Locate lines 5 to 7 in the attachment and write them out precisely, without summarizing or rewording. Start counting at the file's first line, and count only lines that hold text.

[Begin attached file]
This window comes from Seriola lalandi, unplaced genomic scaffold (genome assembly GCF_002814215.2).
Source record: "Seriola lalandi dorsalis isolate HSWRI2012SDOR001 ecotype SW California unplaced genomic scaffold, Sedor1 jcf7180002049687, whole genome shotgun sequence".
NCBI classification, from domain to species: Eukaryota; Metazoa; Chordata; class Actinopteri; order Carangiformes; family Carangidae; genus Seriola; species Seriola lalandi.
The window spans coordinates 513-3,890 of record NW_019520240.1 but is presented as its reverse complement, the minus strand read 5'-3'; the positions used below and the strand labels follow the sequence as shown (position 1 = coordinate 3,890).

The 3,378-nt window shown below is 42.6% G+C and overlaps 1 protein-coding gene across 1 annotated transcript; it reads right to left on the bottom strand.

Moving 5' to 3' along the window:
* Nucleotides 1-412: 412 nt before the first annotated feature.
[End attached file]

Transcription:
The 3,378-nt window shown below is 42.6% G+C and overlaps 1 protein-coding gene across 1 annotated transcript; it reads right to left on the bottom strand.

Moving 5' to 3' along the window:
* Nucleotides 1-412: 412 nt before the first annotated feature.